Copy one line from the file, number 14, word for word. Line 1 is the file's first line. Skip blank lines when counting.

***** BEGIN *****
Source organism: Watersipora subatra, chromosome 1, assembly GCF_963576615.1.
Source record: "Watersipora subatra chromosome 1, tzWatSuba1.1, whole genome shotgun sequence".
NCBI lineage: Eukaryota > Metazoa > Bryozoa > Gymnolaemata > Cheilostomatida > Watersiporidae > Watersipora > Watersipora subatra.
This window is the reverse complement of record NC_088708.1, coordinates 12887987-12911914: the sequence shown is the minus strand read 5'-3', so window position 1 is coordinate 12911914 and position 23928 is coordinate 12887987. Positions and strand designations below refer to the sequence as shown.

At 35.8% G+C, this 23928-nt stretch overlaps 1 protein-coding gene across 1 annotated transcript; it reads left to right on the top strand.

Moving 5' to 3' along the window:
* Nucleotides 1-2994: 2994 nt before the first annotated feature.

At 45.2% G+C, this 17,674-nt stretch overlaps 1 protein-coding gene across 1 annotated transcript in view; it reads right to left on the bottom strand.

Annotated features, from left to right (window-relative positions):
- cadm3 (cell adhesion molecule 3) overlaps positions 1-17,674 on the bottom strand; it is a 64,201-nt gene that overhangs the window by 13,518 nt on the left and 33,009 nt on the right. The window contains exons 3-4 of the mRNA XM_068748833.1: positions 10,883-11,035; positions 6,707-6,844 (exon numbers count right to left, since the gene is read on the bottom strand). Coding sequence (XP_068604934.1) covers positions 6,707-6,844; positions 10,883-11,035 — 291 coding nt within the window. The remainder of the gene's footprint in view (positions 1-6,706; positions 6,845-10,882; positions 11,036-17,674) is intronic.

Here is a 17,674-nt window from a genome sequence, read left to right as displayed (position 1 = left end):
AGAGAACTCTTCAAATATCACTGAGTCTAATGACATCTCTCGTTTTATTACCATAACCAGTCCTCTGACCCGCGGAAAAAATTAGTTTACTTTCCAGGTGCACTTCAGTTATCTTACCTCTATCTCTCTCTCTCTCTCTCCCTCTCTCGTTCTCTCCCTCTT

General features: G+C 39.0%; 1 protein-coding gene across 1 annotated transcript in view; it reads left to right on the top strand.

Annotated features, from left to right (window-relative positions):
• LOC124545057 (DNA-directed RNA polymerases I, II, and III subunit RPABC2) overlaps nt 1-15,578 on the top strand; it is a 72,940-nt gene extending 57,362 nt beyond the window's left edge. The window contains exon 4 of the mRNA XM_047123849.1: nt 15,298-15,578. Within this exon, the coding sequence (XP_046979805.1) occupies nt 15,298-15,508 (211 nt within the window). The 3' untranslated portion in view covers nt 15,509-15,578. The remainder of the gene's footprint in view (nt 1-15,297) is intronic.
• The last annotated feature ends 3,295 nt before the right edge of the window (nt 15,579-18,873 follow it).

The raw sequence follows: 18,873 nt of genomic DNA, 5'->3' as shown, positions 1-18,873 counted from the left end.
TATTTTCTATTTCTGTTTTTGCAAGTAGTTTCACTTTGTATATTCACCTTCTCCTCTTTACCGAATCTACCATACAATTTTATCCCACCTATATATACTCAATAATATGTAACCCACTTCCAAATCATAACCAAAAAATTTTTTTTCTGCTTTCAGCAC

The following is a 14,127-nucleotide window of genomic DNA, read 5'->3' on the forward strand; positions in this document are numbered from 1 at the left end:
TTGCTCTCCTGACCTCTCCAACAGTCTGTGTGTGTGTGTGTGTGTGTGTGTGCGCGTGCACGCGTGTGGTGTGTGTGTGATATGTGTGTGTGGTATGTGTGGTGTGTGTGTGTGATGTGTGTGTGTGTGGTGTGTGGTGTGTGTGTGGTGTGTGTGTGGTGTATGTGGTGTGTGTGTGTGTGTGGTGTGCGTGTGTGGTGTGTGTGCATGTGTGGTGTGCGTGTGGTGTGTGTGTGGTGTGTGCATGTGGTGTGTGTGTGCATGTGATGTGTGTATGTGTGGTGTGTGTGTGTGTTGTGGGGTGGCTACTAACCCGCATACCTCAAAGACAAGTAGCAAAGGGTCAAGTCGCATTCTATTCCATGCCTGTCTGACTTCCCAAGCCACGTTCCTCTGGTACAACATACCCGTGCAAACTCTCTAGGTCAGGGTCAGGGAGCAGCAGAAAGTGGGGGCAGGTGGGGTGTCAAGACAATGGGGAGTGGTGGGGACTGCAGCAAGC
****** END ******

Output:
Annotated features, from left to right (window-relative positions):